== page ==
The resort offers a number of dining options, namely:-

Market Place

Market Place - served the daily breakfast, and 2 different weekly evening buffets


Poolside - offered a simple daily menu including sushi, as well as a weekly BBQ and a 'night street market' once per week

Loy Krathong

Loy Krathong - is the hotel lobby/bar which offered a weekly tea buffet and a daily noodle option

Bodega Grill

Bodega & Grill - offered a daily steak and Andaman prawn option

Baan Talay

Baan Talay - offered a Thai dinner buffet twice weekly


Xana - is the beach club, and it offered a cocktail hour, and buffet options twice weekly.

So our first morning started with
breakfast at the Market Place. There are a number of zones within the restaurant. There is an area inside the restaurant that is at the same level as the serving area (good for those with mobility issues). Another area is a few steps below the entrance and serving area, and this feeds to a small outside terrace area. The last area is in fact in the access corridor, and does not appear that well lit.

Breakfast is a substantial affair, since it covers a wide variety of national habits and tastes, e.g. European, Thai, Russian, Chinese, etc. You find a coffee station, a noodles station, and an eggs station, and then a wide variety of vegetables and fruit, in addition to the usual pastries, etc.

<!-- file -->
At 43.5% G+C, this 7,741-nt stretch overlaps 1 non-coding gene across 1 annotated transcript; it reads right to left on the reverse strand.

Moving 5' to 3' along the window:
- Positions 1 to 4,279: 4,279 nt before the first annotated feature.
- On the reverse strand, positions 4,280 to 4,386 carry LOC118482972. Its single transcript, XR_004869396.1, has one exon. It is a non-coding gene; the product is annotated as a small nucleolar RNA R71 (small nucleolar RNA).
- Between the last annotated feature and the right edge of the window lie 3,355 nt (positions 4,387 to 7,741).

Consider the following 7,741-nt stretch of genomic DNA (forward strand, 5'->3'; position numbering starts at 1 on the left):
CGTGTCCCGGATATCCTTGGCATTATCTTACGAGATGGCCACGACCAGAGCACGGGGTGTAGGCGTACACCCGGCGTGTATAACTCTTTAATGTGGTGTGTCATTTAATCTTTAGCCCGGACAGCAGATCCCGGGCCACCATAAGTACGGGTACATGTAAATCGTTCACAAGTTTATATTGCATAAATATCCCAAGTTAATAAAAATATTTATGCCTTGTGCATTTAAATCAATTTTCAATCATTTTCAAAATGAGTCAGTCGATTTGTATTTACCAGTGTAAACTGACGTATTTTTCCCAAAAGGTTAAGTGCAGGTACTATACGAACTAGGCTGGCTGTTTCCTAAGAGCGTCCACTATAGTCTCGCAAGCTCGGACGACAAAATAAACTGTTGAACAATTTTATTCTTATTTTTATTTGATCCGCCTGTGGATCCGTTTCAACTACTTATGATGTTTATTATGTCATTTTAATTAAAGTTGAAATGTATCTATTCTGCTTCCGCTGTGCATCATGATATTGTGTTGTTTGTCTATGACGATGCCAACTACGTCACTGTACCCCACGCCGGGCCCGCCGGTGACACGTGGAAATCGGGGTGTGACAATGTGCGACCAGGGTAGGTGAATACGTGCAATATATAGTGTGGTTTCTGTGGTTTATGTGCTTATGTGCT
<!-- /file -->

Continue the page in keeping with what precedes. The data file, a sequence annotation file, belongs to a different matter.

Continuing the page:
Breakfast 1
Breakfast 3
Breakfast 2
Breakfast 4
Breakfast 2

The reality was that the space available was insufficient when the hotel was full. Whilst everyone is very civilised there were times when the breakfast looked more like a canteen than a 5-star resort.

The coronavirus scare meant that during the latter part of our stay there were far few people in the resort, and therefore the 'breakfast experience' became a calmer more serene affair.

Breakfast Girls

On the upside, the breakfast staff were fantastic. It is really so important to find friendly, smiling faces in the morning, and they delivered. We were welcomed, shown a table, and our coffee and tea order taken. Then it was a friendly free-for-all to get your omelette, fruit, pastries, etc. After a few days we had our place booked, even if it was not in the quietest of areas.

People mention the Chinese or Russians as being noisy or unfriendly, but we would not agree. Yes, the Chinese like to chat, and the Russians like their food, but we found them perfect normal holiday goers. Eating a bit too much, and having trouble keeping their active and noisy children in order.

Concerning the other restaurants, etc., our considered opinion was as follows:-
The Market Place 'Taste of Asia' buffet was not that good
The Poolside provided snacks and light meals, and in a very relaxed environment, and the Poolside BBQ buffet was very pleasant (if a bit expensive)
During our last week the format of the Poolside BBQ was changed, unfortunately for the worse.
Bodega & Grill provided an excellent, if expensive, grill option in a semi-sophisticated atmosphere
Xana offered an excellent beachside BBQ, but totally over priced.

As you see, we felt that the occasional buffet was excellent, but generally the prices were just exaggerated. I would say that we spent about half our time dining in the resort.

One pleasant alternative was to take the boat to Canal Village (another place on the lagoons) and dine at a small restaurant called the Albatross (prices were about 25% below resort prices). There was the option to go to one of the other hotels in the Laguna complex and charge the meal to our room, but we did not really use this possibility.